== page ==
The mid nineties saw a siesmic shift from sprites to polygonal models. This changed gaming forever.
Initially it was a rough transition, the 3D models were so basic that they completely lacked character and sprites persisted, strange hybrids existed for a while where 2D sprites would fight in 3D environments (Wolfenstein, Doom and Duke Nukem). Before long, though, the benefits of 3D level design and imrpvoing technology brought the third dimension into every home. We had Half Life. We had Deus Ex. System SHock 2. Times were good.
I was, ooh, about 12 when 3D levels began to emerge. As an avid gamer used to Mario and Metroid it was obvious that things would never be the same again.
Today games are so technically adept that they edge further and further into the uncanny valley. In fact the most visually successful recent efforts have come from teams shying away from photorealism. Mirror’s Edge, Team Fortress 2, the upcoming Borderlands. All show imagination and some gorgeous, abstract design and try to avoid replicating the real world.
Technology won’t stop of coUrse. There’s never enough polygons, textures could always be sharper, technically machines will get better, but our pursuit of reality might be beginning to stall. So how should we spend all the excess processing power lurking in the gleaming carapaces of our future machines?
THe answer, it seems, is 3D – again. Now not just the angular optical illusion of depth, but the actual third dimension,
The tech is theoretically all in place. Monitors of the future will be able overlay two images that can be blocked by a polarised layer. Glasses with a different lenses would present slightly different views to each eye and, bingo, 3D.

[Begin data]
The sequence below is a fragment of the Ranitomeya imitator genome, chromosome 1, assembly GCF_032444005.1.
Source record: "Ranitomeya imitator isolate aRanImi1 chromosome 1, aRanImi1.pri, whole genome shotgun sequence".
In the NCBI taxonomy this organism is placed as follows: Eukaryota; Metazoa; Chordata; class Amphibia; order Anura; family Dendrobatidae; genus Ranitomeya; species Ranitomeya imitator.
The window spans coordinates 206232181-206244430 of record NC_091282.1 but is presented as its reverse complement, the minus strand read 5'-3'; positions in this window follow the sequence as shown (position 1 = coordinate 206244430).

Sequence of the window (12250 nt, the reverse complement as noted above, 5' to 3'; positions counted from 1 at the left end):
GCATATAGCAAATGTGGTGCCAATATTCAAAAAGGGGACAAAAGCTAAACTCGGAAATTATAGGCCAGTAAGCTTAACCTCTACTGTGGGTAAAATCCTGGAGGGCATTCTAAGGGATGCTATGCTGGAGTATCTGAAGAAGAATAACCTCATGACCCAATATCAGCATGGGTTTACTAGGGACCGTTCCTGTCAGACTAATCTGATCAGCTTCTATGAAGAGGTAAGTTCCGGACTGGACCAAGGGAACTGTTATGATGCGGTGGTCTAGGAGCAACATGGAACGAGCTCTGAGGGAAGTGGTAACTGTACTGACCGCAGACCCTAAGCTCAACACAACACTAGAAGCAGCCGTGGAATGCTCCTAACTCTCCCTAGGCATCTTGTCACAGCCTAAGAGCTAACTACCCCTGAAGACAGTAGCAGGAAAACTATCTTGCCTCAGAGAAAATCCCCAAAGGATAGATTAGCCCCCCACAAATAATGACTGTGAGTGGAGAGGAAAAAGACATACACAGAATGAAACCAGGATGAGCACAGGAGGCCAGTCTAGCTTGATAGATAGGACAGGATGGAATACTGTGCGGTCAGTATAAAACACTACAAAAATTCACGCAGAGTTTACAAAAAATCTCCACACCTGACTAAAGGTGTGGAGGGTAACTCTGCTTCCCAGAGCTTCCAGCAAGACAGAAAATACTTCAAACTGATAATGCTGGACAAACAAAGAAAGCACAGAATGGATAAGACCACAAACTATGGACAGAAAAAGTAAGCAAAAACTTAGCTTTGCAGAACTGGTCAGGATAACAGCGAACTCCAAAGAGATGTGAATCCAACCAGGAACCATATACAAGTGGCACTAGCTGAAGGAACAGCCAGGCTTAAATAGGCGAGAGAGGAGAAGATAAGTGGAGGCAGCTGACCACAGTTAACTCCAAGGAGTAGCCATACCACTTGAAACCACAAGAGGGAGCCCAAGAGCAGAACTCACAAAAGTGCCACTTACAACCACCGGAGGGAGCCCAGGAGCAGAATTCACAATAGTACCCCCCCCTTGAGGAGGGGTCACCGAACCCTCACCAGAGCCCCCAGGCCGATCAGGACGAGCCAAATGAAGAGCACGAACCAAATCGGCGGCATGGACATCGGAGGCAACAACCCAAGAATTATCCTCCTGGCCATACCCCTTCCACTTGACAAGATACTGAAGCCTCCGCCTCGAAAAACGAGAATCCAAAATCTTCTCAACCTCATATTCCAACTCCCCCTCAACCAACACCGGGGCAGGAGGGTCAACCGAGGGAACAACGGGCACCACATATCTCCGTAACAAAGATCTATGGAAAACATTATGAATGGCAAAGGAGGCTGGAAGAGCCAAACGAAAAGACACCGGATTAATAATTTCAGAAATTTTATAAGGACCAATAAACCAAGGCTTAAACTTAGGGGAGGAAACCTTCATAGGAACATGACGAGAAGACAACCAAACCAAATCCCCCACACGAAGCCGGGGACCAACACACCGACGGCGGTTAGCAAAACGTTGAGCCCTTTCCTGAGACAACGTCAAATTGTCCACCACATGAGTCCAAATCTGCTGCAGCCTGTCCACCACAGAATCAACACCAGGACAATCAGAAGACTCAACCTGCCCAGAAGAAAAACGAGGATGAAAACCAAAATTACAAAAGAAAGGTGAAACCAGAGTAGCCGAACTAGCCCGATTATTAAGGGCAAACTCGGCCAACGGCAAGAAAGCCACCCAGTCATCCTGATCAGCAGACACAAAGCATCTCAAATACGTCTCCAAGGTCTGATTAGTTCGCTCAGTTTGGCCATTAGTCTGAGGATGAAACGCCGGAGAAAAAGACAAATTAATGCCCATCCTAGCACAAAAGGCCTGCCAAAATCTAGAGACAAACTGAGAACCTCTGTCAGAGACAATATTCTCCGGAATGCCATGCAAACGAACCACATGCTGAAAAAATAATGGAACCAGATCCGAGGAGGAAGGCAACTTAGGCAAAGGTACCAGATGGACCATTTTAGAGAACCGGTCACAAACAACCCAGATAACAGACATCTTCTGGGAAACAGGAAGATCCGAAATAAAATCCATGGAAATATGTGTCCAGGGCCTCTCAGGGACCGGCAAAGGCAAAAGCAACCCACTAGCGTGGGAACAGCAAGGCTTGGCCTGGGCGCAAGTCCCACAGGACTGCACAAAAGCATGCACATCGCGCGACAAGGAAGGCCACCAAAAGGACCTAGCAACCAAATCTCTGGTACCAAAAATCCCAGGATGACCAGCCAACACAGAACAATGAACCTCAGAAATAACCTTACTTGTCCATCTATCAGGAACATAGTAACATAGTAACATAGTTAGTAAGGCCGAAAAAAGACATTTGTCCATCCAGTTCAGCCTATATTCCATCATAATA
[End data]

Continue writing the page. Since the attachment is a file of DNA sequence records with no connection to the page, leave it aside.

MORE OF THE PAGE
Processor wise you’ll be throwing two images up to the monitor instead of just one, so we’ll need the extra juice future GPUs will provide to really make 3D happen, but it’s there, waiting in the wings and I, for one, will be all to eager to step up and give it a go.
Will you look stupid wearing 3D glasses? Yes. But, if you’re anything like me, a man who has been known to hit himself in the forehead with his mouse after dying again during a particularly frustrating platforming section; a man who, when confronted with the idiocy of Games For Windows Live, has been known to flail his arms around wildly shouting “fucking PC Gaming!”; if you’re anything like me then you already look stupid playing games.
If you’re reading this thinking “STFU I look awesome playing teh g4mez!1” please send pics, I will run them through the Fonze-o-matic and serve you the cold hard overcooked steak of truth in another post.
I don’t care how I look in front of my monitor, it’s what I see on the monitor that’s more important. Real 3D isn’t going to revolutionise games in the same way as polygonal maps in the ’90s because it’s difficult to see how it can be exploited to create new gameplay types, but in terms of immersion we could be in for something quite special.
Imagine this: A narrow, dark Left 4 Dead corridor with real depth, and a Tank charging down that corridor, hulking form even more massive in 3D. The fear factor would be that much greater.
I’m reminded of a time my dad took me to visit a Gamesmaster convention when I was very young (I had to stand on a box to use the Nintendo Superscope). I have hazy memories of huge virtual reality machines in the middle of the hall. People in seats with hulking headmasks duelling in a virtual 3D environment. The queues were too long to have a go but I didn’t mind, by all accounts they were rubbish. Now, some ten years later we’re on the edge of actually realising the dream those massive machines were attempting to create, and we won’t be needing to strap into a huge mechanical suit to do it. If the second 3D revolution is here, then I’ll be willing to spend quite a lot to be a part of it.